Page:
$$= \frac{1 - p / \hbar}{2 \sqrt{2 \pi \hbar}} \int ^{\infty} _{- \infty} \frac{ e^{ix(1-p/ \hbar)}} {i x (1-p / \hbar)} dx + \frac{1 + p/ \hbar}{2 \sqrt{2 \pi \hbar}} \int^{\infty} _{- \infty} \frac{ - e^{-ix(1+p/ \hbar)}}{i x (1+p\hbar)} dx$$

Substituting $$U = x(1-p/\hbar)$$, with $$dU = (1-p/\hbar)dx$$

and $$V = x(1+p/\hbar)$$, with $$dV = (1+p/\hbar)dx$$

$$= \frac{1}{2 \sqrt{2 \pi \hbar}} \int ^{\infty} _{- \infty} \frac{ e^{iU}} {i U} dU + \frac{1}{2 \sqrt{2 \pi \hbar}} \int^{\infty} _{- \infty} \frac{ - e^{-iV}}{i V} dV$$

Then I start to have trouble. I can't figure out a way to evaluate the above integrals. I could try to use a "tempering" function, such as multiplying the whole thing by $$e^{-ax^{2}}$$, complete the square, evaluate the integral, and then later take the limit as a -> 0. But that doesn't really help me evaluate the integral, because there is still that x in the denominator (or U or V, after the substitution). I've tried a number of other tempering functions, but I haven't had any luck.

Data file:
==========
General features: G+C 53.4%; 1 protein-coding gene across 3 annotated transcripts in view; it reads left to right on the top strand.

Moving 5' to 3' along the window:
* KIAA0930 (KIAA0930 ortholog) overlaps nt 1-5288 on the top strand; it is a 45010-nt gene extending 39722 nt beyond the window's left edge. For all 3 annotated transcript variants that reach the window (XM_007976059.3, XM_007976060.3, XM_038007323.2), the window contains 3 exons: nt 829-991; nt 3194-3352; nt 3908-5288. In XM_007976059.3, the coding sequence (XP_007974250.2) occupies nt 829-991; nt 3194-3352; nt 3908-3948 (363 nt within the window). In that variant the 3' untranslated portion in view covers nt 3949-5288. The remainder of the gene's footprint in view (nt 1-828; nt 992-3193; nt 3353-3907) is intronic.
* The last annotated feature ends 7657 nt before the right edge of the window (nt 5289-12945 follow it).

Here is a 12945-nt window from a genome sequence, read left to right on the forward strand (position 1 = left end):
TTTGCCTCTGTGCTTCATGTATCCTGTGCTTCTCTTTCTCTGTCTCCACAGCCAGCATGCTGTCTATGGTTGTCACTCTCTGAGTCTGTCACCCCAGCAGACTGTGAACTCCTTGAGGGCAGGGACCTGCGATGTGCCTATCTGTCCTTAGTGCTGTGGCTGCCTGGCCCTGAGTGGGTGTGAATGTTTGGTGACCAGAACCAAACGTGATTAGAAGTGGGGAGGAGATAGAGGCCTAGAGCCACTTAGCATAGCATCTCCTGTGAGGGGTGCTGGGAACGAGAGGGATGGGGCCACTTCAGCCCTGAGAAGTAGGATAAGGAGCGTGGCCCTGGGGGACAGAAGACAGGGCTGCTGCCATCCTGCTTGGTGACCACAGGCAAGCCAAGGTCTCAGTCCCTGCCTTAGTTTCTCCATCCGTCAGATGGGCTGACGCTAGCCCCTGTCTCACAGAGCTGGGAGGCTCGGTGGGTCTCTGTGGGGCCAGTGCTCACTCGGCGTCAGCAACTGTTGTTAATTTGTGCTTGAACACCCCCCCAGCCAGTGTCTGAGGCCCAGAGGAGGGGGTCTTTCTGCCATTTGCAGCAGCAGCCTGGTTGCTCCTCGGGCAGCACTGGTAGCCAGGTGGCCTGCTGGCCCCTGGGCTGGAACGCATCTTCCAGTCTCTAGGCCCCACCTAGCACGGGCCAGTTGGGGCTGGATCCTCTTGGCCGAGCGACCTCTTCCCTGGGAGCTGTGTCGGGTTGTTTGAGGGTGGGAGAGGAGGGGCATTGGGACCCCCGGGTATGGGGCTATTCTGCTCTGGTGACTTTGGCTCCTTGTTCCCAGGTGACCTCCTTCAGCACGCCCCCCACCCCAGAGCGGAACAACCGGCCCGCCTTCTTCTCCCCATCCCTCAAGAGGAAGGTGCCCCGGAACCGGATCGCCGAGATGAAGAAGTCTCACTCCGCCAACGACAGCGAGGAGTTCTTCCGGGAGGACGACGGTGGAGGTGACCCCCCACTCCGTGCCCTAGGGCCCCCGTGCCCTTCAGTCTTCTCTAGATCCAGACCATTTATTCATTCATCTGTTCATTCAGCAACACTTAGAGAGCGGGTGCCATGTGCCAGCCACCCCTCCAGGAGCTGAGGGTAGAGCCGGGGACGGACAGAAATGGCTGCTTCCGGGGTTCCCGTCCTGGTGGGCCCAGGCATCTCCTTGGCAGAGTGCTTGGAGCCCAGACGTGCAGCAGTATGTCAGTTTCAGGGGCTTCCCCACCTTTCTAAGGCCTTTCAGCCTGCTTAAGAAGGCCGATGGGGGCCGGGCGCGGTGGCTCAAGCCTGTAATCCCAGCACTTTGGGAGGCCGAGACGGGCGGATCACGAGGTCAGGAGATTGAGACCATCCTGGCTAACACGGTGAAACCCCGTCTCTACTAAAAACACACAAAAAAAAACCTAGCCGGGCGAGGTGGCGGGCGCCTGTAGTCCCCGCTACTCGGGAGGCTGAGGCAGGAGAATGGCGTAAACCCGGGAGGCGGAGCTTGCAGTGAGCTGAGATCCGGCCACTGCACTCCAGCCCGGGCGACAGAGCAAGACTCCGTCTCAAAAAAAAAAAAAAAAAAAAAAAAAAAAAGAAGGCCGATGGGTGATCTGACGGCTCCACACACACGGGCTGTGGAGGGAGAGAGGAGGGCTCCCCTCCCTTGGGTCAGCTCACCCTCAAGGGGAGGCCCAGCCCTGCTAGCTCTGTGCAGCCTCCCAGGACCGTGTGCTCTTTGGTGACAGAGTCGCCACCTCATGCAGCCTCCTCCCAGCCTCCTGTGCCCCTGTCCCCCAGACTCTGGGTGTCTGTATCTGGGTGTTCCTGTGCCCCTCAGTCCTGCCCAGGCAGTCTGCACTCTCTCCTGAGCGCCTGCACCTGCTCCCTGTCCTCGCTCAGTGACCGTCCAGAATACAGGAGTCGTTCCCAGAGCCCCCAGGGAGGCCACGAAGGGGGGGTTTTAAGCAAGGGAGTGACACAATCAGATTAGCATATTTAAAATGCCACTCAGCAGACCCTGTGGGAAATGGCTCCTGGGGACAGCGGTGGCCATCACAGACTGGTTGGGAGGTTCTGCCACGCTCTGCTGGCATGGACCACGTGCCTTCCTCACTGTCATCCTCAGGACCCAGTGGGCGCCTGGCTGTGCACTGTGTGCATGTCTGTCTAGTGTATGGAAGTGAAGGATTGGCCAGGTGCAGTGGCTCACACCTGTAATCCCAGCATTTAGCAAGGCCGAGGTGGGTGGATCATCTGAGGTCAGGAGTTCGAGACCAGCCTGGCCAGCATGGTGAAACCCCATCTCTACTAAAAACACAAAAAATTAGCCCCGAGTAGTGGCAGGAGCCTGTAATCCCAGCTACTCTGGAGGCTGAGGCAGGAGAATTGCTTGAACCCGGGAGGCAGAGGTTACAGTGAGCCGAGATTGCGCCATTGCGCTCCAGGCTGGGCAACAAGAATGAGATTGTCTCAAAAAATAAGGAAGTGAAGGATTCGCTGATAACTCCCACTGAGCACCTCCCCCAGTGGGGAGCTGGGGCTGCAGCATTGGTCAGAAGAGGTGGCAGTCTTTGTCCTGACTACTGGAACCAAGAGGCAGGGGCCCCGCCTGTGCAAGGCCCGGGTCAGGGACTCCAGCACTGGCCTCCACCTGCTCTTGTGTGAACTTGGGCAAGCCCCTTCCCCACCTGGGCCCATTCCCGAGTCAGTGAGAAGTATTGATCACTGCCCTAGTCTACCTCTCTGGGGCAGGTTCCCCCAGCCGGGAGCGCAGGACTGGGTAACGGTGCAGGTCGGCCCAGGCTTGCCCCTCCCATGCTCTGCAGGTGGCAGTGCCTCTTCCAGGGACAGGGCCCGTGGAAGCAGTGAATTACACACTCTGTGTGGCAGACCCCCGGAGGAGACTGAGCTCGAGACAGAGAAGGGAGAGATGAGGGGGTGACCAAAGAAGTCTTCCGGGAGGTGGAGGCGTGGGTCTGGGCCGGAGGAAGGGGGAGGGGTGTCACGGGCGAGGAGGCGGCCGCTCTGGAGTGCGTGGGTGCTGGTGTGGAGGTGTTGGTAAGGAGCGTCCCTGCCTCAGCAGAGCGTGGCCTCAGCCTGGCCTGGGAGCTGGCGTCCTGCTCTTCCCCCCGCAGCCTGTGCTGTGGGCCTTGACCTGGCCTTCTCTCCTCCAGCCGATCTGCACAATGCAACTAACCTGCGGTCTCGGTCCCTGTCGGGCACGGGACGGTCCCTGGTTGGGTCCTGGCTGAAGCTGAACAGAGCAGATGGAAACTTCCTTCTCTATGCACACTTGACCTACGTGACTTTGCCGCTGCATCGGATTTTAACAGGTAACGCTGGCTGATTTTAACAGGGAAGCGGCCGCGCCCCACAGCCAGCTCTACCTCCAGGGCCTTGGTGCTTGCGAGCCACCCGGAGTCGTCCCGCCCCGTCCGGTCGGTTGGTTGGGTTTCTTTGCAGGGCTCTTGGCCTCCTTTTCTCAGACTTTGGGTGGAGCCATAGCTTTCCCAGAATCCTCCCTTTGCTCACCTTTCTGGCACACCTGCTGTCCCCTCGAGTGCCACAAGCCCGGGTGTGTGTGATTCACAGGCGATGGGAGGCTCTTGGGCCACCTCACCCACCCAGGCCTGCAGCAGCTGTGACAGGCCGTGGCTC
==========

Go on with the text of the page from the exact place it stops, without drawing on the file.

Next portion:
I was speculating that maybe, just maybe, there is a tempering function that after multiplying it by the integrand, allows me to evaluate the integral, and then leaves a sigmoid function (or similar) for each integral (total of 2); which after taking a limit, leaves the resulting desired box function. But if there is such a tempering function, I haven't found it yet.

I'm kinda feeling foolish. The sinc function is one of the fundamental waveforms of the Fourier transform. I had no idea it would be so tricky. Can anybody point me in the general direction on how to derive the Fourier transform of a sinc function? Even a quick blurb on the general jist of the procedure would be appreciative (a link to where this has been solved before would be ideal, of course). Or if you happen to know that no closed form solution has been discovered yet, please let me know that too. And any advise doesn't need to be in the quantum mechanics versions either. If you'd prefer to interpret what I've done so far in non-quantum mechanics terminology, just set $$\hbar$$ = 1 in all the above equations, and then everything reduces to the run-of-the-mill Fourier transform. At this point, I'm looking for almost anything.